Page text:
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how people with normal vision see this scenehow people with glaucoma may see this scene

Glaucoma is the number one cause of preventable blindness in the United States. Currently, 2.7 million Americans over age 40 have glaucoma, and the National Eye Institute projects this number will reach 4.2 million by 2030. During January, the Glaucoma Research Foundation and other eye health groups are raising awareness of this vision loss disease through National Glaucoma Awareness Month.

Glaucoma is a group of eye diseases that causes permanent vision loss and for which there are no symptoms. There is also no cure for glaucoma. However, early detection and treatment can usually stop further damage and prevent blindness.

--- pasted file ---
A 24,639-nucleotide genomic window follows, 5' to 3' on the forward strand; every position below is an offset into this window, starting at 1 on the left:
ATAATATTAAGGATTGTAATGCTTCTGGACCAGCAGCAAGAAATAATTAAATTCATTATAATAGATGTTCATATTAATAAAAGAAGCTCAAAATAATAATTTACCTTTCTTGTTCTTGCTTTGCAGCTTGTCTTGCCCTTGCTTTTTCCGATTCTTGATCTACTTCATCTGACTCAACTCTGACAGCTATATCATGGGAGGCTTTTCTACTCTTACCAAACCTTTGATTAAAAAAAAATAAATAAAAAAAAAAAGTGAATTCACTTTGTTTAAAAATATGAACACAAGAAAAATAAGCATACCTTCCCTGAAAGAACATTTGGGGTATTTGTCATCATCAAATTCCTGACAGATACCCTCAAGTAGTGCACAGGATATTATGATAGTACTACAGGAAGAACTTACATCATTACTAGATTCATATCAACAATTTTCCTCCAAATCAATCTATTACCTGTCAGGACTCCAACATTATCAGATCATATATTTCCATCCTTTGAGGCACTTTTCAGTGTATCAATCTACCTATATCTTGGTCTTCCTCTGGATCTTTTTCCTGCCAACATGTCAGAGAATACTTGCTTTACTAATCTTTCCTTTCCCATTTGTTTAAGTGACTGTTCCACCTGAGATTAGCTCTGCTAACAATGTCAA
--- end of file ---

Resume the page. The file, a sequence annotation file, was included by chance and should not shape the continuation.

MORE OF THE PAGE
Who is at risk?

Although the most common types of glaucoma primarily affect the middle-aged and the elderly, they can affect people of all ages. Moreover, glaucoma is the leading cause of blindness among Hispanic populations and the second-leading cause of blindness in African-Americans.

People with diabetes are nearly twice as likely to develop glaucoma as those without; people with a family history of glaucoma also have a greater chance of contracting the disease.

Regular eye exams are important and may help prevent unnecessary vision loss. Based on your age, your eyes should be tested:

  • Before age 40, every two to four years;
  • From age 40 to age 54, every one to three years;
  • From age 55 to 64, every one to two years; and,
  • After age 65, every six to 12 months.

Separately, anyone with high risk factors should be tested every year or two after age 35.

Help Raise Awareness

In the United States, approximately 120,000 are blind as a result of glaucoma, accounting for 9% to 12% of all cases of blindness. Talk to friends and family about glaucoma. If you have glaucoma, don’t keep it a secret, let your family members know and help spread the word this January.

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